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daughter was in kindergarten they had a weekly "share day" when each child
could bring something to school—a book, stuffed animal, favorite toy—and
spend a few minutes showing it off to their classmates. After one of the days I
missed, I got a call from a parent who was there. She said she knew,
as a mom, that we always wondered how our kids did when they weren't under the
watchful eye of their parents, and she wanted to let me know how impressed she was with my kid's presentation that day. I was happy to hear it and a bit relieved—you never know what kind of mayhem can go down when a 5-year-old gets center
Don't we all
wonder how our kids act when we're not around?
While I was pretty sure my daughter
wasn't going to drop her pants, flip the bird and drop any f-bombs while she
showed off her favorite teddy bear to the class, it was nice to hear that she
could hold her own when her mom wasn't in the back of the
room, gesturing for her to stand up straight and smile. I was so grateful for
the grace of that mom's gesture, which is why I still remember it some 14 years later.
Show-and-tell with a bunch of kindergarteners is one thing, but as our kids get older their behavior in public becomes more of an issue. Recently
there was a story in the news about a woman whose teen daughters had been very disruptive in a movie theater. After the mom found out about it from her son who
attended the movie with the girls, she issued a plea via Facebook to find the
people her daughters had disturbed—another mother and her daughter—to
apologize and let her know her daughters were being punished for how they
I really didn't want any of those moms thinking I had raised a monster who asked for juice every five seconds.
were given to both these women for how they handled the situation, but I also
think some props should be given to the son who reported the incident back to
his mom in the first place. Sure, his siblings will probably never invite him along to the movies ever again, but he did his parents (and ultimately his sisters) a huge service by shedding light on how these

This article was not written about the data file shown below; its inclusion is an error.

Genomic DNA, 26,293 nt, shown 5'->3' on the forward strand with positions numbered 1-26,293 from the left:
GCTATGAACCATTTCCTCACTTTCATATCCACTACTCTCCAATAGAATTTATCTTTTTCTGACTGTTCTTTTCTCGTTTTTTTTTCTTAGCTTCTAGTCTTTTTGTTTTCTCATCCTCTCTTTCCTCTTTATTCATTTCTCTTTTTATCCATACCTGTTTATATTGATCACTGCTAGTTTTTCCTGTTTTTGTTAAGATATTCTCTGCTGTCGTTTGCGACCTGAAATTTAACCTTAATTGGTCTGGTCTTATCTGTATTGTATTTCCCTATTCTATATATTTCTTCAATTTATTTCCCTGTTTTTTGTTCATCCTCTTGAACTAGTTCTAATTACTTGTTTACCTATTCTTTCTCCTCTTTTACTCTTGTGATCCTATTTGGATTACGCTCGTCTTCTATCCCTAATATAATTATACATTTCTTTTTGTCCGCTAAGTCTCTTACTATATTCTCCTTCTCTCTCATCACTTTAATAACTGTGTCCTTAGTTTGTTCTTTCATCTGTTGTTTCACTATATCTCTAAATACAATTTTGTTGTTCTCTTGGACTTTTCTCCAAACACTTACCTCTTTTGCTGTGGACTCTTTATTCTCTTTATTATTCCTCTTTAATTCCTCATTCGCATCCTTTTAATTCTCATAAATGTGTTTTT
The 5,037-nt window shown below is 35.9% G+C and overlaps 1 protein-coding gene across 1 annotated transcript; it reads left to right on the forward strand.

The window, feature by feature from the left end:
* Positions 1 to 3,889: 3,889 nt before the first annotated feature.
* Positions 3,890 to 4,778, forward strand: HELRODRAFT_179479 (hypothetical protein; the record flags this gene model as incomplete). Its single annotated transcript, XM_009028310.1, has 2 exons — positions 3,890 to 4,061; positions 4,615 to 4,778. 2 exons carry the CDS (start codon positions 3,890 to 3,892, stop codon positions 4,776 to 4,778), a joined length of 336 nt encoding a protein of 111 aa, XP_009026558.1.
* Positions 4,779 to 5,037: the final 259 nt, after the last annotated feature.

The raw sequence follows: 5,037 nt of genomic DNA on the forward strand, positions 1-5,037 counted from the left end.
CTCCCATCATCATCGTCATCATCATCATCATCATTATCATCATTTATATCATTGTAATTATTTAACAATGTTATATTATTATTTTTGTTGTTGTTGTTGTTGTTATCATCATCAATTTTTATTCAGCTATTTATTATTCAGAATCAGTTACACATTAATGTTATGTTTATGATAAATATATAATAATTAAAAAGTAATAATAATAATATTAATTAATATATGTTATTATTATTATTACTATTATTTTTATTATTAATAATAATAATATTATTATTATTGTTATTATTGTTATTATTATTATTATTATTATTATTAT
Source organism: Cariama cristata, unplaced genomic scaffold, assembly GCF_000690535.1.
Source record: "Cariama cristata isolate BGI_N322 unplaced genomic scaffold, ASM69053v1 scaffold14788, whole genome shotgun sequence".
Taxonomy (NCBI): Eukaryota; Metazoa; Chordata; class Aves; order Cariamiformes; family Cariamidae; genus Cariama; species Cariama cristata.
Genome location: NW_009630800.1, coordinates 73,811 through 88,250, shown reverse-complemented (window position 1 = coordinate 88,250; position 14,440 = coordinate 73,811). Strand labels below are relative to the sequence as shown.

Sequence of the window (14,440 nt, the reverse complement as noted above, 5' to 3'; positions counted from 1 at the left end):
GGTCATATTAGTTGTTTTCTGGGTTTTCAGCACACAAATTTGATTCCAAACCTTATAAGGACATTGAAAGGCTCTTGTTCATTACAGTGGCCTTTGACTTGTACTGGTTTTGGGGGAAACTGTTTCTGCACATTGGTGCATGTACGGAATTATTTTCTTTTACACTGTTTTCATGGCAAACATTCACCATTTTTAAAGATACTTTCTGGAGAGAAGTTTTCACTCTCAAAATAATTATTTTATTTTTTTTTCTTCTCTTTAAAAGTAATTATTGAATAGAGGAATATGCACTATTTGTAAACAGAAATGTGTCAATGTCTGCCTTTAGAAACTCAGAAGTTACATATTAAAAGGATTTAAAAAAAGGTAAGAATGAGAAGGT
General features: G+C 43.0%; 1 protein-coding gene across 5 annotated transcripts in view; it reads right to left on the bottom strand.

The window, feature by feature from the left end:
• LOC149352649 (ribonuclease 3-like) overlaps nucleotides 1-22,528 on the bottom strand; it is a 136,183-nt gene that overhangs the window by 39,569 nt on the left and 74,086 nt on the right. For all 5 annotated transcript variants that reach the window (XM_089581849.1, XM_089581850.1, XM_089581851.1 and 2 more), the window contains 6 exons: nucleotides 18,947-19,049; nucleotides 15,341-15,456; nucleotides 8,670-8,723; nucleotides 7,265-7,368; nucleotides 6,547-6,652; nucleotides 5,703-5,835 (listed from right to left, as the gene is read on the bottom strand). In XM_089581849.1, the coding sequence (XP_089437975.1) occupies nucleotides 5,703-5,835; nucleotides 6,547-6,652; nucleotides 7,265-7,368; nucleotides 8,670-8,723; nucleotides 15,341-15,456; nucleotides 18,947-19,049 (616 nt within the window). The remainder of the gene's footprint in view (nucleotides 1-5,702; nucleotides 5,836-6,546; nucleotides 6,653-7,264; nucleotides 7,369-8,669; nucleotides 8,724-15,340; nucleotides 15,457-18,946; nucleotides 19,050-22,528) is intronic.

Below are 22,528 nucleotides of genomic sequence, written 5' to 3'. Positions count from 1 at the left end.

kids behaved when unsupervised.
I think that as parents, how our kids behave when they're away from
us is a concern because ultimately their behavior reflects back
on us. My girls still joke about the fact that every time I dropped them off at
a friends house, I always had these parting words: "Low maintenance!" which
meant that I didn't want them to be the kid that constantly complained, whined for snacks or tortured the dog. Sure the parents' sanity was
important, but I really didn't want any of those moms thinking I had raised a monster who asked for juice every five seconds.
they're older, I don't expect anyone to report back to me on how my kids are
behaving, but that doesn't mean I don't worry about it. Recently my 19-year-old
ran into one of the editors of this very website at Starbucks (I knew because they were
emailing and texting me simultaneously) and my first reaction was to message my
daughter, "Be nice to her!" to which she replied, "Why wouldn't I be? LOL." I
wasn't actually worried that she was being obnoxious or rude, but I still can't
help but be neurotically overconcerned that my girls are morphing into Lindsay
Lohan when I'm not around. (Just to be sure: Note to editor—she didn't fall
asleep on your table or help herself to your latte, did she?)
I guess the dilemma is: When we encounter kids outside of their parental supervision, what obligation do we have to report back to mom and dad? Obviously if they are doing something illegal or can possibly harm them or others, it's imperative that we speak up, but what about just witnessing some childish antics or annoying behavior? After that mom's call to me all those years ago, I do make it a point to give positive feedback to parents when I've had a pleasant encounter with their kid, but I've found that it's always a slippery slope when you're calling out parents for their kid's negative behavior.
Personally, I'd want to know if that "share day" went down badly. How about you?